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Patrons and PatriarchsRegional Rulers and Chan Monks during the Five Dynasties and Ten Kingdoms$
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Benjamin Brose

Print publication date: 2015

Print ISBN-13: 9780824853815

Published to Hawaii Scholarship Online: November 2016

DOI: 10.21313/hawaii/9780824853815.001.0001

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Improvisation

Improvisation

The Transformation of Regional Buddhist Cultures in Southern China

Chapter:
(p.30) 2 Improvisation
Source:
Patrons and Patriarchs
Author(s):

Benjamin Brose

Publisher:
University of Hawai'i Press
DOI:10.21313/hawaii/9780824853815.003.0002

Chapter 2 examines how the Tang–Five Dynasties transition impacted Buddhist monastics, their traditions, and regional religious cultures. With the onset of the Five Dynasties, just as some southern rulers recruited former Tang officials and local leaders to their administrations, they also appointed Chang’an’s displaced court clerics and prominent native monks to the abbacies of major monasteries in their territories. Traditions of learning and practice popular in the northern capitals during the late Tang were disseminated to and reconstituted in the capitals of southern kingdoms, most notably Shu and Wuyue. The continuity of elite Tang Buddhist traditions is then contrasted with the elevation of local clerics, many of whom belonged to Chan lineages, in less developed regions like Jiangxi and Fujian. The political empowerment and economic development of southeastern regions situated resident Chan monks at the centers of newly sovereign states.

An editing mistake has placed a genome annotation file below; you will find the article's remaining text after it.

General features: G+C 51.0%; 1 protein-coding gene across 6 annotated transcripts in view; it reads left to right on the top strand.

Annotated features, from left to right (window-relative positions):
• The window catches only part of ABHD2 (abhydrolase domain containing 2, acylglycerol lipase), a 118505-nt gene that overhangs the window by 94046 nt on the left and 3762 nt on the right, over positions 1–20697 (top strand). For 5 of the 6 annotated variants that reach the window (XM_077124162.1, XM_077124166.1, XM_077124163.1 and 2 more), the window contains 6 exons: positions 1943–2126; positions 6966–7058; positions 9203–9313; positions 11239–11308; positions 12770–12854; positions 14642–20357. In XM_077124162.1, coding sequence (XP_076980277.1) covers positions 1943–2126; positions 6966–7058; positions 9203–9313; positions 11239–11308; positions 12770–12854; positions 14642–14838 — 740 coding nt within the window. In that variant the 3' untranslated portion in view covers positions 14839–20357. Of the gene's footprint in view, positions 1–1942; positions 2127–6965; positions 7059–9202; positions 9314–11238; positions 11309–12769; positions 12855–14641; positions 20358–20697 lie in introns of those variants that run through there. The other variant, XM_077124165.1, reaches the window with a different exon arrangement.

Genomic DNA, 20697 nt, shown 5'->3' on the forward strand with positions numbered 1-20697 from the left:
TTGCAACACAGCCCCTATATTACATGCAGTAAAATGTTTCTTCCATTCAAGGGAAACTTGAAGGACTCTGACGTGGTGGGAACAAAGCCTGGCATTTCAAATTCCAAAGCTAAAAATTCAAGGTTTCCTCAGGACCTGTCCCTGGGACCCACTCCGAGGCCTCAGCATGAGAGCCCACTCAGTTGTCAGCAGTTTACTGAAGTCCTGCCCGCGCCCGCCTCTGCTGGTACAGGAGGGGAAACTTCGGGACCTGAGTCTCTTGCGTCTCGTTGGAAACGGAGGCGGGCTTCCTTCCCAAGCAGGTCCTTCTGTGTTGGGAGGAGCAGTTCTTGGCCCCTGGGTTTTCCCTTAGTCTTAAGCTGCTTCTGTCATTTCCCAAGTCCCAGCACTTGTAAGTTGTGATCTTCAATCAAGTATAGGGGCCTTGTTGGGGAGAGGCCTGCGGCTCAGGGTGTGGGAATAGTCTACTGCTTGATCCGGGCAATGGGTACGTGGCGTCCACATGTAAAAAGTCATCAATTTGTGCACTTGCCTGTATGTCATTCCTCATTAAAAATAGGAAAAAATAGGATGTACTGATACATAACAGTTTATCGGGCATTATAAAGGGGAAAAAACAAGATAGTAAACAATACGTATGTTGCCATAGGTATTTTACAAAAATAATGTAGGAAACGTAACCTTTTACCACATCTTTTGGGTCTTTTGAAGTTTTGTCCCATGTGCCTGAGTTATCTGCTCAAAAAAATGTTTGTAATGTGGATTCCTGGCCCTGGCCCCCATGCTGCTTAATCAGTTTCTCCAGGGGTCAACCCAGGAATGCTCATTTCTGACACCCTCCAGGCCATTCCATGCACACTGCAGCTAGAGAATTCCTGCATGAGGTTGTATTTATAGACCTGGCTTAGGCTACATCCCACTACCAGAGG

Keywords:   Chang’an, Shu, Wuyue, Vinaya, Chan, elite monks, political legitimation, clergy-court relations

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